The cute, slow, humble turtle* has existed for over 200 million years, making it older than most of its reptile cousins, including lizards. Today there are about 300 species ranging from those beautiful, graceful sea turtles to tiny little stinkpot turtles, the latter being one of Ontario’s eight native species. Of these eight, despite their hardiness and longevity, seven are under threat. Like many other species the turtle is facing a range of threats and problems, the most apparent when SONSI members met this past Thursday, are roads. Thankfully there are people like our guide, Brennan (Brennan Caverhill, MSc, Toronto Zoo Species at Risk Biologist) who seems to work unremittingly for the cause of these animals.
SONSI members met with Brennan at a well-mapped spot in the evening; the meeting began with a quick talk and a quiz (with prizes!). Then we headed off down the road in the hope of spotting a turtle basking on a log or in one of Brennan’s cunning traps. Sadly and most poignantly, we found remains of a turtle by the roadside very shortly after the walk began. Our guide, after identifying the species took specific GPS information and a documentary photograph – a practice that all members of the public are encouraged to do, with the addition of calling in all sightings, (visit, http://www.torontozoo.com/adoptapond/TurtleTally.asp for more information and an excellent site on Ontario pond life). Reminders of our environmental impact aside, everyone was treated to a tour of the areas that turtles can be found. May and June is the time of year that, after coming out of hibernation, turtles nest and lay their eggs. Members were taught how to spot these painstakingly created pits.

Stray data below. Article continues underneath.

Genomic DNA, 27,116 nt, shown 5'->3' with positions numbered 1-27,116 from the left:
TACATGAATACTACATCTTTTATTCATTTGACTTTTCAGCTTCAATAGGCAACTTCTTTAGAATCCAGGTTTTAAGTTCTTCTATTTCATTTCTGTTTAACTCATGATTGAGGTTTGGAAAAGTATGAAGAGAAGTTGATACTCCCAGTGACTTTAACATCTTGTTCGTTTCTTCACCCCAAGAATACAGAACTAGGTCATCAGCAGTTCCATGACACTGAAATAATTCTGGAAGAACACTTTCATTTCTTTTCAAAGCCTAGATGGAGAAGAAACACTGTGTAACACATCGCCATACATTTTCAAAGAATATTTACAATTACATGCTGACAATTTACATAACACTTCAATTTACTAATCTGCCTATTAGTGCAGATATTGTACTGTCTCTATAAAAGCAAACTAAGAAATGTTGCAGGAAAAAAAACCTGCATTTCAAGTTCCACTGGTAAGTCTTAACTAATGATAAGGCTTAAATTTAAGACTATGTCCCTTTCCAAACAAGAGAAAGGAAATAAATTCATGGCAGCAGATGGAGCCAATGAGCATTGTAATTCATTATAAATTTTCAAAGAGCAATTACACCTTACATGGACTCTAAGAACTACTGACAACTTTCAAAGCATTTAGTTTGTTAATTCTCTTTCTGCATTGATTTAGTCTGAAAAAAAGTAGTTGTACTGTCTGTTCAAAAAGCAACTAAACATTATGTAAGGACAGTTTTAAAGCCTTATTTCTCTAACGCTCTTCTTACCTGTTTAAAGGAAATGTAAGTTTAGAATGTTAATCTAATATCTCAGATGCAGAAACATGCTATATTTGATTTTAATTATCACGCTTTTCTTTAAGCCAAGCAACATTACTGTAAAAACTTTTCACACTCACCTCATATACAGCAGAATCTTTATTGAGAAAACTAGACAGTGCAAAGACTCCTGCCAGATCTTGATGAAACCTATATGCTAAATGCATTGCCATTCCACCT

Getting covered in twigs, mud and insect bites was all part of the fun along with the usual plethora of previously unthought of facts and finds that get shared on every SONSI hike. It is probably safe to say that all attending members learned a great deal about turtles, their habitat, and our impact of their survival, both negative and positive. I can certainly say that I have a newfound affection and concern for these reptiles and will certainly make sure to stop and help one cross the road whenever I can. After returning to the meeting point, a demonstration of radio tracking equipment used on the turtles helped members to further understand the techniques used by conservationists to obtain much of their data. The breaking of a (most certainly abandoned, deceased egg) that was found floating on one of the ponds ended the meeting, mostly due to the stench but not before our wonderful guide gave us all some information about the Toronto Zoo, Adopt A Pond conservation program to take home. Thanks and appreciation should go to Brennan for this excellent and eye-opening SONSI meeting. Lastly, members might like to pick up the following book, recommended by Brennan: “The Year of the Turtle: A Natural History” written and lovingly illustrated by David M. Carrol.
(*Note: There seems to be a lot of different uses of the names, “turtle”, “tortoise” and “terrapin”, I’ve opted to be safe and use “turtle” as a catch all.)